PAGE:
SLR - December 2017 - Brian Hiapo

Subradiographic Foot and Ankle Fractures and Bone Contusions Detected by MRI in Elite Ice Hockey Players

Reference: Baker JC, Hoover EG, Hillen TJ, Smith MV, Wright RW, Rubin DA Subradiographic Foot and Ankle Fractures and Bone Contusions Detected by MRI in Elite Ice Hockey Players. Am J Sports Med. 2016 May;44(5):1317-23. Epub 2016 Feb 17.

Scientific Literature Review

Reviewed By: Brian Hiapo, DPM
Residency Program: Southern AZ Veterans Health Care Systems, Tucson, AZ

Podiatric Relevance: By far, the most common standard of care in primary evaluation of bone fractures in the foot and ankle is to obtain plain radiographs. Traditionally, this has been a sufficient practice when evaluating bone fractures secondary to trauma. However, in cases of trauma to the foot and ankle, how many fractures are going undetected on plain films? The authors of this article pose the hypothesis that Magnetic Resonance Imaging (MRI) is also needed to evaluate and properly diagnose foot and ankle fractures and bone contusions in elite hockey athletes. If this article can prove that fractures in the foot and ankle need further MRI evaluation to detect radiographically occult imaging, how much more likely are we as a profession to begin ordering concurrent advanced imaging to efficiently evaluate our patients with possible foot and ankle fractures secondary to trauma?

Methods: A level IV Case Series was performed with three independent observers, blinded to the mechanism of injury, retrospectively reviewing foot and ankle MRI examinations from 31 acute injuries that occurred in 27 elite ice hockey players who had no radiographically visible fractures. Bone abnormalities were then classified as fractures or bony contusions.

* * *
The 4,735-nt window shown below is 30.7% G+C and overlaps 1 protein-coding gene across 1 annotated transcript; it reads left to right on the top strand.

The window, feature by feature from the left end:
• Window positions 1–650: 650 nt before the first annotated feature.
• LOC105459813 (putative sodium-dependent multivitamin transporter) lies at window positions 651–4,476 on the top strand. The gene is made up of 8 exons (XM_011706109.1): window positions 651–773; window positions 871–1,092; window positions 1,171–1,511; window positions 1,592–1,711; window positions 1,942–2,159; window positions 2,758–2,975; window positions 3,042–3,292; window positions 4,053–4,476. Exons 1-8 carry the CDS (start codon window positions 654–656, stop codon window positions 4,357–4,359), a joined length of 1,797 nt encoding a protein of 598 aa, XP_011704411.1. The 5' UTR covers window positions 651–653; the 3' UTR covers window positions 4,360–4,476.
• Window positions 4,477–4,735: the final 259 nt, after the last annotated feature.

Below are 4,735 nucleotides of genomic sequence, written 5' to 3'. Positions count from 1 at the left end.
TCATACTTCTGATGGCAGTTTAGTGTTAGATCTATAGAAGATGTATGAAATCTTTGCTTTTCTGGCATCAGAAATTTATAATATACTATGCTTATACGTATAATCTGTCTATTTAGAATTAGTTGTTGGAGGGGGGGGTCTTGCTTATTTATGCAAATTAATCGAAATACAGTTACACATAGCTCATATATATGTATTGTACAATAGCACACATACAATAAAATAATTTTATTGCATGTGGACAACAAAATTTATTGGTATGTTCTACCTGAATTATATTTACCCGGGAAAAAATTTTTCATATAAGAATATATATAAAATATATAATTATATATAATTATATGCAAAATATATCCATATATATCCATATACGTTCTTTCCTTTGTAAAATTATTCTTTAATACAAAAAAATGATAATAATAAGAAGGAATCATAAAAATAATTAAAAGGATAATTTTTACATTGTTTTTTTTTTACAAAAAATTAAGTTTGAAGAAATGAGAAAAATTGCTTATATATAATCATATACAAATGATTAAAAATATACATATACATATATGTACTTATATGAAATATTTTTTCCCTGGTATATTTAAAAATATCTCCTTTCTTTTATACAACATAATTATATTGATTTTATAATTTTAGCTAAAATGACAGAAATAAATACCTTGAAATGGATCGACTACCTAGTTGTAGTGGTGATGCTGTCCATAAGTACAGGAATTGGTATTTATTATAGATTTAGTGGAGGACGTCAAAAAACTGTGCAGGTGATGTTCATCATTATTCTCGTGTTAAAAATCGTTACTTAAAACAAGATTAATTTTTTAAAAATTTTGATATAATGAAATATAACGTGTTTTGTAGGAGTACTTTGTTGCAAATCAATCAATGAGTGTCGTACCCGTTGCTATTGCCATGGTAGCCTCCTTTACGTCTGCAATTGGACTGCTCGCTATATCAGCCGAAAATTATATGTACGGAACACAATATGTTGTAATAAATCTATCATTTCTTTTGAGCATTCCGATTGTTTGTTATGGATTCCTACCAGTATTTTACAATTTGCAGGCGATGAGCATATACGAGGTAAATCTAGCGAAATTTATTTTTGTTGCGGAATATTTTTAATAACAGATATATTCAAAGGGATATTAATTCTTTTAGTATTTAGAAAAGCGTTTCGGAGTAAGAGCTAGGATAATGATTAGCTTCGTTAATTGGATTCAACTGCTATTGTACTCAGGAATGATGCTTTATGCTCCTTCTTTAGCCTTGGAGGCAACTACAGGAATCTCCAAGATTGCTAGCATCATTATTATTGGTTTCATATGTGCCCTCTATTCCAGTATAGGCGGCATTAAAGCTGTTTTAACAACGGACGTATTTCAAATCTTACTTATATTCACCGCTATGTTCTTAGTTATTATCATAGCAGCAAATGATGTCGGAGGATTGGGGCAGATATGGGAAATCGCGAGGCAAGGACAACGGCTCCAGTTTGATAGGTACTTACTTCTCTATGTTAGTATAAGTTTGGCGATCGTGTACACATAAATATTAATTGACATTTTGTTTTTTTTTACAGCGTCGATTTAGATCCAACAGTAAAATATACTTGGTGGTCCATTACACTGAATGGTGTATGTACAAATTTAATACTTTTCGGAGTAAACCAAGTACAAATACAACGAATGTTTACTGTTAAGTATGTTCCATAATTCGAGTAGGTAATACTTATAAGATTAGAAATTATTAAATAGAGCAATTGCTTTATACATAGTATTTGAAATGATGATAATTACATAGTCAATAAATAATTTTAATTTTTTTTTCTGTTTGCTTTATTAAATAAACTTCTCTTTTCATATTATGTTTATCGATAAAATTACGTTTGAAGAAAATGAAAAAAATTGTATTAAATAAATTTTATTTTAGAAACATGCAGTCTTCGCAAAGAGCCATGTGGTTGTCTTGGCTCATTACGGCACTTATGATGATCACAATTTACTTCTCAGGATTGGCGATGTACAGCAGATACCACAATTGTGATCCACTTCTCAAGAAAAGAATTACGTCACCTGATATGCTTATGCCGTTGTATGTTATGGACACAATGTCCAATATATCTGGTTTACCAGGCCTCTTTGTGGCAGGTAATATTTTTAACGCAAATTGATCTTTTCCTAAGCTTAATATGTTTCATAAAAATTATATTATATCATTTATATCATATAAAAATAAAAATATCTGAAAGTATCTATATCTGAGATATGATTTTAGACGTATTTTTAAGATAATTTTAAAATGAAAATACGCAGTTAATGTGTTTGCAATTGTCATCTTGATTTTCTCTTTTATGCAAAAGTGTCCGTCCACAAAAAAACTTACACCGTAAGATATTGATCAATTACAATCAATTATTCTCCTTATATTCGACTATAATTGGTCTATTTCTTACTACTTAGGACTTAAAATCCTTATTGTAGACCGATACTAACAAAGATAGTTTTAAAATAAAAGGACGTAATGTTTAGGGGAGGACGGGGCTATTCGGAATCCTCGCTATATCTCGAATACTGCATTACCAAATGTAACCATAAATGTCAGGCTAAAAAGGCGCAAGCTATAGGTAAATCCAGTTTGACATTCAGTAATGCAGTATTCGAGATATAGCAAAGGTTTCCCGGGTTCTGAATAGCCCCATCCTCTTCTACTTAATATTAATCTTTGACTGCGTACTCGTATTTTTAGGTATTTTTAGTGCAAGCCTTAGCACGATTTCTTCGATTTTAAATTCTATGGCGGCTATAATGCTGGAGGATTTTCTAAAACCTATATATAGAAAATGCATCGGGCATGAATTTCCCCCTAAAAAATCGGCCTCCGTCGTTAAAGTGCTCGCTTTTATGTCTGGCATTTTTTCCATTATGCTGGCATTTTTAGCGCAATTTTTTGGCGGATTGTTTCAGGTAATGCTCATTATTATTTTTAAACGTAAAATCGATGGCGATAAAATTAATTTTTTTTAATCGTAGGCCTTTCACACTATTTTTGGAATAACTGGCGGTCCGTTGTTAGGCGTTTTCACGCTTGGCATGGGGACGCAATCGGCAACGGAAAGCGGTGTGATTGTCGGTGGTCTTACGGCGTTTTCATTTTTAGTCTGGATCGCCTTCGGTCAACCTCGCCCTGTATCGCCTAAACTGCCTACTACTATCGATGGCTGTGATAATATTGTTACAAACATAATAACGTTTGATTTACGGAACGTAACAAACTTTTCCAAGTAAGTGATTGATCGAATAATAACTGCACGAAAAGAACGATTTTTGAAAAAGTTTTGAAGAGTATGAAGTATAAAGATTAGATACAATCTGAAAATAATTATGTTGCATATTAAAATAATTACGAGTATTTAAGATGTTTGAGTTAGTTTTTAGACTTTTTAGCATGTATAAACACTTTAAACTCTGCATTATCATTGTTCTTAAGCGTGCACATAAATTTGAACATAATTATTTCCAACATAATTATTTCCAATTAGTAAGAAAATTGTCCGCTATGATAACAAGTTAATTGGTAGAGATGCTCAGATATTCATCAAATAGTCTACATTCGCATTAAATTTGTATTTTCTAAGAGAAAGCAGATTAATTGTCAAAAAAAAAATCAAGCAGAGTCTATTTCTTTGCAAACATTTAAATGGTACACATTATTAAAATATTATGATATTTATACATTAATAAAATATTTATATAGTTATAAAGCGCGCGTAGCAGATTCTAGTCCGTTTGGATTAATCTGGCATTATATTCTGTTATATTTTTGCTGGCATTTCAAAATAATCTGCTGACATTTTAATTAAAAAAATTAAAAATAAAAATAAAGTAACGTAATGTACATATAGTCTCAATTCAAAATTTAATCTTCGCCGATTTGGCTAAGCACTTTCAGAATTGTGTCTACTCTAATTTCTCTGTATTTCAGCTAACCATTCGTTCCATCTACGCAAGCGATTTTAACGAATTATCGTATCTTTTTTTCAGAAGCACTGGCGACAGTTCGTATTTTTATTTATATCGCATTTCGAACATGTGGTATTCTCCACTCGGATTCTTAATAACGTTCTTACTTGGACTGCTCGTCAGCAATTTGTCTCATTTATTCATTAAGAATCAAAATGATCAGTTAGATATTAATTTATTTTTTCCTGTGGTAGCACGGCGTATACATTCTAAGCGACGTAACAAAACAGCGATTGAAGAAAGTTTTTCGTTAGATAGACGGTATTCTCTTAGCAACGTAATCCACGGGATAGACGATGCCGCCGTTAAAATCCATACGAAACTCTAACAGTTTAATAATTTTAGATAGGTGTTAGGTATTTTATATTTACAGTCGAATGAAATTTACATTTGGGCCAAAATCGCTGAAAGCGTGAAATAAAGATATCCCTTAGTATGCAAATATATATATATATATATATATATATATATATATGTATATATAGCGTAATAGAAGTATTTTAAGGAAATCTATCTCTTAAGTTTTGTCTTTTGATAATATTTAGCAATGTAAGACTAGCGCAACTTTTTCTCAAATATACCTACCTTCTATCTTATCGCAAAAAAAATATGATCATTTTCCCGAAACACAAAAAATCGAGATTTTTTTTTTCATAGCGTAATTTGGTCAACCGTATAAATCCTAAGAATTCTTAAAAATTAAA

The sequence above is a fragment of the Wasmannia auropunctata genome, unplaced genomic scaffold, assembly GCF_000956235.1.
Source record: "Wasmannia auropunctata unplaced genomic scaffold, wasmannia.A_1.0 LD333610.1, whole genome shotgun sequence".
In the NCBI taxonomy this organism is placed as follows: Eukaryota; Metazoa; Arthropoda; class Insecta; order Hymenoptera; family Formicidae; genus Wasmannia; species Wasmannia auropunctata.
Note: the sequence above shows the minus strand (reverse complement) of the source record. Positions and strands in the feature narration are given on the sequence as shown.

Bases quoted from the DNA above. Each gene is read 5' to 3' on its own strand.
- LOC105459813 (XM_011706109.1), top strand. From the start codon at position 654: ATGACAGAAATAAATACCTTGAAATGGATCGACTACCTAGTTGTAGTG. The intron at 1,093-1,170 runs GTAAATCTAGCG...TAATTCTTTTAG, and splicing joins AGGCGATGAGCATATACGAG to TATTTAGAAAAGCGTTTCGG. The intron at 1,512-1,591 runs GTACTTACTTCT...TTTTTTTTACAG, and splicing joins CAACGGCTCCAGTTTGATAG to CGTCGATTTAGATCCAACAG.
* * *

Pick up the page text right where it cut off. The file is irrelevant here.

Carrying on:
Results: The observers identified at least one bone injury in 27 of the 31 MRI examinations, including 10 with radiographically occult fractures. Agreement was noted among the three observers. A direct blow caused 17 injuries from the hockey puck, resulting in six fractures and six high-grade bone contusions.

Conclusions: In patients with trauma to the foot and ankle with radiographically occult evidence of fracture, the authors concluded that MRI is a useful tool in efficiently evaluating severe bone injuries. Although advanced imaging is not always needed when evaluating foot and ankle fractures, this article proves useful in providing another piece to the puzzle in establishing an accurate diagnosis. In the unique case presented in the article of elite athletes sustaining foot and ankle trauma from a high-velocity puck, further advanced imaging should be considered as standard treatment, regardless of plain film results, as it could possibly change the treatment protocol. However, in the majority of foot and ankle fracture evaluation, plain films should be standard care before considering the need for advanced imaging.

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